reasons, yes, because they expanded the earned income tax credit as ronald reagan did because they thought it was an effective anti-poverty program. >> congressman becerra, let me go to you. >> it's deja vu all over again. >> what are republicans doing to attract those certain members of the -- >> i don't think they read the tea leaves from november the 6th and i think they're still harkening to yesteryear. it's a new day in america and they should be catching up. he is the de facto leader of the party, mitt romney is still there so his comments remind folks of the 47% comment and it's unfortunate for them because they have to figure out a way to distance themselves from a guy who doesn't get it. >> i have to say he is not the de facto leader of the republican party. it hastened romney's departure completely from the scene. romney has -- i mean i talked to republicans now. they talk about how you'll never see him speak at a convention again. people won't go to his door begging for his endorsement. that's a great question. >> de facto leader. >> his comments went over like a lead balloon es
-carrying member of the aarp. ronald reagan was 69 when he first ran for president. many worried he was too old for the job until his famous quip during a debate. >> i will not make age an issue of this campaign. i am not going to exploit, for political purposes, my opponent's youth and inexperience. >> yes, reagan used age to his advantage. but seriously, how old is too old? remember senator strom thurman who commuted from walter reed to the capitol at the age of 100? his aides had to vote for him. of course, this argument isn't limited to the world of politics. ageism rages in the role world, too. how often have you heard those under 30 grumbling about those old guys sucking up all the jobs? so the talk back question of the day, should politicians have a mandatory retirement age? facebook.com/carolcnn. your responses later this hour. still the most dependable, longest-lasting full-size pickups on the road. and now we've also been recognized for lowest total cost of ownership -- based on important things, like depreciation, fuel, and maintenance costs. and now trade up to get a 2012 chevy silv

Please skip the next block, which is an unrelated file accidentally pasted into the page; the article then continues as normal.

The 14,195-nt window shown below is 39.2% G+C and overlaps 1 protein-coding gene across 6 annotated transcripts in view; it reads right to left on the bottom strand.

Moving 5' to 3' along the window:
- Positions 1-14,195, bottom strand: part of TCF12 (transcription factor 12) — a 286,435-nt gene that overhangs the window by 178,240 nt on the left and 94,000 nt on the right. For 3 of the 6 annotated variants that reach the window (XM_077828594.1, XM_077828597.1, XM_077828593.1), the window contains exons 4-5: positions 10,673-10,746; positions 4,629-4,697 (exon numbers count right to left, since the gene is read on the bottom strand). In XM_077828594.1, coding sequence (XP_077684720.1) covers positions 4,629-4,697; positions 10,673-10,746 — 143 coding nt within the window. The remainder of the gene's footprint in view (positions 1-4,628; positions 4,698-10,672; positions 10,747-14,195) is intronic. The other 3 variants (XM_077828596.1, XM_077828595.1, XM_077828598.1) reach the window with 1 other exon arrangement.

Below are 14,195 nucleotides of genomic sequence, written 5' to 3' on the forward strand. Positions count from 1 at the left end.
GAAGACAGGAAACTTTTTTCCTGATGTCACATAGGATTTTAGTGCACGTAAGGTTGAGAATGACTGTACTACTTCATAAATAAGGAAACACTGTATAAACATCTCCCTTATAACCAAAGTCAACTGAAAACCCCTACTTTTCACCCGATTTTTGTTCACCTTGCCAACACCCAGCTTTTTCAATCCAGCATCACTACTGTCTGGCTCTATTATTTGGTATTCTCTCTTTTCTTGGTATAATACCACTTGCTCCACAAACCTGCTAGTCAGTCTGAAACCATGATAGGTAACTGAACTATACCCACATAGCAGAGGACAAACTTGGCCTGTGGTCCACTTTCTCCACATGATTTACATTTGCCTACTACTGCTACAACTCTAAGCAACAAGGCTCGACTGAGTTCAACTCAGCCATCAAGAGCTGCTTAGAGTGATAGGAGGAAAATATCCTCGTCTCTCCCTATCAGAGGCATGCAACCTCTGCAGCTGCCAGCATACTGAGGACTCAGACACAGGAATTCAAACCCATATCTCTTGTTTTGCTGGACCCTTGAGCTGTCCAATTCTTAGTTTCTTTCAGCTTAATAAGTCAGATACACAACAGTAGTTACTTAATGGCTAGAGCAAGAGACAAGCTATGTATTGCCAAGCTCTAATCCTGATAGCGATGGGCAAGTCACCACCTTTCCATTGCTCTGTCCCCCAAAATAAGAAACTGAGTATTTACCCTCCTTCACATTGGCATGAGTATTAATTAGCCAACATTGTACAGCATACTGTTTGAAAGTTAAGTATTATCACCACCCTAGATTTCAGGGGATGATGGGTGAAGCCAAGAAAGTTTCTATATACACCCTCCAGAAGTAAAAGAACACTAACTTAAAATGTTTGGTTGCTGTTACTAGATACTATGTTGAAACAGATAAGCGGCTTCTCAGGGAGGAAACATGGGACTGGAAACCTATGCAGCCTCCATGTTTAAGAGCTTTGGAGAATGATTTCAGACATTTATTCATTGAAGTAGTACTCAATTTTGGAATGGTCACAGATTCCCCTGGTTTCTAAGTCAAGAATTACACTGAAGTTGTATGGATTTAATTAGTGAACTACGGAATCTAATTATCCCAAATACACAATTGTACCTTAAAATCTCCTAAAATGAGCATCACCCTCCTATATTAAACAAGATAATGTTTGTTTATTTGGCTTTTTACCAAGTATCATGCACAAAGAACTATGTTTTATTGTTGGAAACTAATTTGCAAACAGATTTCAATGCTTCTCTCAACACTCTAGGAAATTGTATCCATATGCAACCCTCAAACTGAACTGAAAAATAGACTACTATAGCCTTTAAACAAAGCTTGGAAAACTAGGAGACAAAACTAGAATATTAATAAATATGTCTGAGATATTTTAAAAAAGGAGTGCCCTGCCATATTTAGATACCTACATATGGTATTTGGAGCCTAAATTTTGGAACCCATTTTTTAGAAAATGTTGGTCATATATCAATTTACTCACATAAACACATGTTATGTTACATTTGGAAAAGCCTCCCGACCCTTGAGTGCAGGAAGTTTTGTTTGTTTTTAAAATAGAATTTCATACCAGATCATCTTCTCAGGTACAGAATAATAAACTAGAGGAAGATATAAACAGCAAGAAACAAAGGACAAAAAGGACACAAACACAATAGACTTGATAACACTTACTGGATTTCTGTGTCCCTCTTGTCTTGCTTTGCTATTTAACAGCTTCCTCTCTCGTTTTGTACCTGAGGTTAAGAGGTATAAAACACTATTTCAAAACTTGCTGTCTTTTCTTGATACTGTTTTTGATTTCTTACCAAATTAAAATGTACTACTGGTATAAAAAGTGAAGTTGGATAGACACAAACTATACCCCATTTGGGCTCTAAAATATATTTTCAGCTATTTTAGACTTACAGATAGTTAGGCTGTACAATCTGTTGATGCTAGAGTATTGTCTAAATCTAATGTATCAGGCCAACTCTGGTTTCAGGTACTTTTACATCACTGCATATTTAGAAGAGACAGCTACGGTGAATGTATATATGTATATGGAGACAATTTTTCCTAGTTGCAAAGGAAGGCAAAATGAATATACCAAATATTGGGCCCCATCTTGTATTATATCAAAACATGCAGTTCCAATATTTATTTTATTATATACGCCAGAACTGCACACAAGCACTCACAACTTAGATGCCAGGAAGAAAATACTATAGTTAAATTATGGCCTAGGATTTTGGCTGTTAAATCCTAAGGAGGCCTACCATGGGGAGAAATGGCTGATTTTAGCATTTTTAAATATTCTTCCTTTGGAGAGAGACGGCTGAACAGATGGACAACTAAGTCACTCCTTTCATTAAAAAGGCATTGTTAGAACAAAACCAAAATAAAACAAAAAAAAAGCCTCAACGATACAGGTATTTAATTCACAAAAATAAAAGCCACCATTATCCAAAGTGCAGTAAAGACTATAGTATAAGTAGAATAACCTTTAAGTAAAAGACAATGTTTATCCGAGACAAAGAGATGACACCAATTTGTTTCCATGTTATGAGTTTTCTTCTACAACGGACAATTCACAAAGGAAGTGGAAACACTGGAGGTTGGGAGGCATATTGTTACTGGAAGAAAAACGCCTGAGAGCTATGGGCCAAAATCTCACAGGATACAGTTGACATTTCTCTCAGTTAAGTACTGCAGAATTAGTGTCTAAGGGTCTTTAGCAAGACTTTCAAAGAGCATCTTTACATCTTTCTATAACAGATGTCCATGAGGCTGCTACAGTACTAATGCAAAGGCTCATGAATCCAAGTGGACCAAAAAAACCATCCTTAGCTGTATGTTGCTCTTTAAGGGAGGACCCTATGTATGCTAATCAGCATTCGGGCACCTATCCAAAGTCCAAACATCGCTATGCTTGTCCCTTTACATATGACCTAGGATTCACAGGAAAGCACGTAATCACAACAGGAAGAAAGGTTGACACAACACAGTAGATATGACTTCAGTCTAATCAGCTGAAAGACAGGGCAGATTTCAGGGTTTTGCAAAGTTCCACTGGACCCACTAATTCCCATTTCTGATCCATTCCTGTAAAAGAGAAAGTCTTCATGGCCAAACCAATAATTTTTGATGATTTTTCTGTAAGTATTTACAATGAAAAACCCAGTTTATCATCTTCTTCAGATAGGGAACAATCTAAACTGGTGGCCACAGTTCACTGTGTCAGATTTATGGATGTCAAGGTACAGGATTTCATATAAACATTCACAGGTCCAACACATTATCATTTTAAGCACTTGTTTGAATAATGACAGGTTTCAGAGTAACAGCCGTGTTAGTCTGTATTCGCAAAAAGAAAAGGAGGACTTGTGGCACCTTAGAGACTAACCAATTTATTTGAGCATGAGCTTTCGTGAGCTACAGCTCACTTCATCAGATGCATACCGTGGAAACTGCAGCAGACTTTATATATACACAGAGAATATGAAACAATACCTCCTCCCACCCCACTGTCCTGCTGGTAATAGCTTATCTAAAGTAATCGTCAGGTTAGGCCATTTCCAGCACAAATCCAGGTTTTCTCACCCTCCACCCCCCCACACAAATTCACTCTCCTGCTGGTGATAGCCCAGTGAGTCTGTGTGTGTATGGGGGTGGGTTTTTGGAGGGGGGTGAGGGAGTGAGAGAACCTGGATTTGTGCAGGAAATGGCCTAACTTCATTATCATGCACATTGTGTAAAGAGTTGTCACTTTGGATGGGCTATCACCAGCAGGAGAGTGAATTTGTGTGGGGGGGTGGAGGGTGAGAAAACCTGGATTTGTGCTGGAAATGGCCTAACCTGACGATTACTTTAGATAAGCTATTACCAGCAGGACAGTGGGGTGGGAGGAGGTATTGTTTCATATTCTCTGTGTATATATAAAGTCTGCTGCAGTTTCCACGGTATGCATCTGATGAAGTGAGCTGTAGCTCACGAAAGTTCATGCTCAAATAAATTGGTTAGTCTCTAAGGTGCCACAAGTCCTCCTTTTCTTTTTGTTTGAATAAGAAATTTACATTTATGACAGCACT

this benghazi thing. republicans have made such a big deal out of it. ronald reagan sent over 200 marines to their death and there was no public outrage. where is the republican outrage? only because of obama do we get this kind of reaction. thank you. host: edward, from miami, florida, this morning. another editorial, from being west, former infantryman. host: that is from the former assistant secretary of defense. we're taking your calls on this issue. b.j., good morning. caller: good morning. my question is, who is joe kelly? why would broadwell be sending her a threat in emails? host: do you think the senate needs to hold a hearing on this? caller: absolutely. i look forward to his testimony under oath this time, rather than giving the cock and bull story from before. it is all because of the video tape. now he cannot be blackmailed by anyone. host: joe kelly is described as a 37-year-old social liaison at the air force base in tampa. caller: did he have an affair with her? is that why he was so upset? host: you think these questions need to be looked up by congress? caller: i do not
Search Results 0 to 16 of about 17 (some duplicates have been removed)